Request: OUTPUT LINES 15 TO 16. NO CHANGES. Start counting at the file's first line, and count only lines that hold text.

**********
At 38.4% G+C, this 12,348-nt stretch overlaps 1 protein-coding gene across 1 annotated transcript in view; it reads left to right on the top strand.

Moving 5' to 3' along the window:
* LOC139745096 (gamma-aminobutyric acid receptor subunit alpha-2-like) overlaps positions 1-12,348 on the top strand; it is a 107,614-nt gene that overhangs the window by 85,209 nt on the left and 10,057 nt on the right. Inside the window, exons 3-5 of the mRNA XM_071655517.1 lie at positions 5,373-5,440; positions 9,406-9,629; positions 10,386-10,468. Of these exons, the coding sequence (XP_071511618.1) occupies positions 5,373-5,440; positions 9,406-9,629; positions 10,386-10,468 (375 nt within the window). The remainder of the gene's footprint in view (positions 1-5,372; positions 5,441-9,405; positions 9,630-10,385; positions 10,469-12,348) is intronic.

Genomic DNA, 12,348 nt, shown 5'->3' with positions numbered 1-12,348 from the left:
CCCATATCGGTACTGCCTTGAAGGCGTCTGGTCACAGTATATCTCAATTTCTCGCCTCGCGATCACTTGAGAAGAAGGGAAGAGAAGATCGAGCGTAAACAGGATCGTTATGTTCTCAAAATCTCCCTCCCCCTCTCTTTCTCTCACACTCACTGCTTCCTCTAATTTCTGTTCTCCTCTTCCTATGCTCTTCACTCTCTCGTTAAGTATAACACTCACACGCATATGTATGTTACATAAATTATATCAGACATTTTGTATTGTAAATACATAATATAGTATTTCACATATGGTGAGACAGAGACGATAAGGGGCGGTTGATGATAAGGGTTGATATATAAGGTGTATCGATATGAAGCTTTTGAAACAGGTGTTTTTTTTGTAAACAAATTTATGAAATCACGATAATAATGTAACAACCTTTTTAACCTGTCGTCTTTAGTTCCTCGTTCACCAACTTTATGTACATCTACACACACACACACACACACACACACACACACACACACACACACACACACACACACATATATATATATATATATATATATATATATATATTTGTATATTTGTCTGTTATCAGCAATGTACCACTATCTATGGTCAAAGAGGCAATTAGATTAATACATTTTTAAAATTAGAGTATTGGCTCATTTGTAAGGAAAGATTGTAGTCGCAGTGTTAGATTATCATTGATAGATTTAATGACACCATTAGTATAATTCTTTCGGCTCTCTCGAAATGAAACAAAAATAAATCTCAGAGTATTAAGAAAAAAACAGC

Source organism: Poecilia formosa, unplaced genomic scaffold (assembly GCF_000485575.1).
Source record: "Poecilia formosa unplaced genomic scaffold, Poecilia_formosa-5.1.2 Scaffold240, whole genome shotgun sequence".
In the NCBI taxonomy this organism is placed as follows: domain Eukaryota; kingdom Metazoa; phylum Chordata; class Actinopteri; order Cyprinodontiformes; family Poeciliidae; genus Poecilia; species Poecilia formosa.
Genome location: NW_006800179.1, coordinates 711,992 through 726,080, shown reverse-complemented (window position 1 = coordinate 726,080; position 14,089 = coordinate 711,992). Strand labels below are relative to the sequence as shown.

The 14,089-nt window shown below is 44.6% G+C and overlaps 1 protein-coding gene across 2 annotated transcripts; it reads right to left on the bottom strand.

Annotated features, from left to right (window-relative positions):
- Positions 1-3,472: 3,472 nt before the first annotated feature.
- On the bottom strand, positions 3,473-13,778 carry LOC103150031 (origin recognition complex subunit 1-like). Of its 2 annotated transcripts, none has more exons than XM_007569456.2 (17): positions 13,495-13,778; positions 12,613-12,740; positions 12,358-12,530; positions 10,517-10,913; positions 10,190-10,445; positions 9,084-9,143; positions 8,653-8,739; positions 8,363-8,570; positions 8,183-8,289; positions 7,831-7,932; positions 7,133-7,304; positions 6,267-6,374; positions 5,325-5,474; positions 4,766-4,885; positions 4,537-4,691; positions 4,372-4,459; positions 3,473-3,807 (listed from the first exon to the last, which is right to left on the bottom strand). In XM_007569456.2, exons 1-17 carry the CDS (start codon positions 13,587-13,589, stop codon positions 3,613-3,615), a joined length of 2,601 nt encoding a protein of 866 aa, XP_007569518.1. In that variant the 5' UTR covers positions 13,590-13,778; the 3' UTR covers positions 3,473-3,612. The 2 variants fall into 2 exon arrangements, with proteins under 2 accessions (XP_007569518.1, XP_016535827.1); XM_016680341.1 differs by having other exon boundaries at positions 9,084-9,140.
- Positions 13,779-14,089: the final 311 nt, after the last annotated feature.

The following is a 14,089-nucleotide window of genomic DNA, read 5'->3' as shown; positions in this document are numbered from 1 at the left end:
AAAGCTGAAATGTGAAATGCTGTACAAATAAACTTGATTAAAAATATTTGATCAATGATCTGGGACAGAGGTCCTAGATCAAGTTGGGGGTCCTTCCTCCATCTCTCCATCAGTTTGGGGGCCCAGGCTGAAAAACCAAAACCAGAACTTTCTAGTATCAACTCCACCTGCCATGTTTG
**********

The following is a 14,089-nucleotide window of genomic DNA, read 5'->3' as shown; positions in this document are numbered from 1 at the left end:
AAAGCTGAAATGTGAAATGCTGTACAAATAAACTTGATTAAAAATATTTGATCAATGATCTGGGACAGAGGTCCTAGATCAAGTTGGGGGTCCTTCCTCCATCTCTCCATCAGTTTGGGGGCCCAGGCTGAAAAACCAAAACCAGAACTTTCTAGTATCAACTCCACCTGCCATGTTTG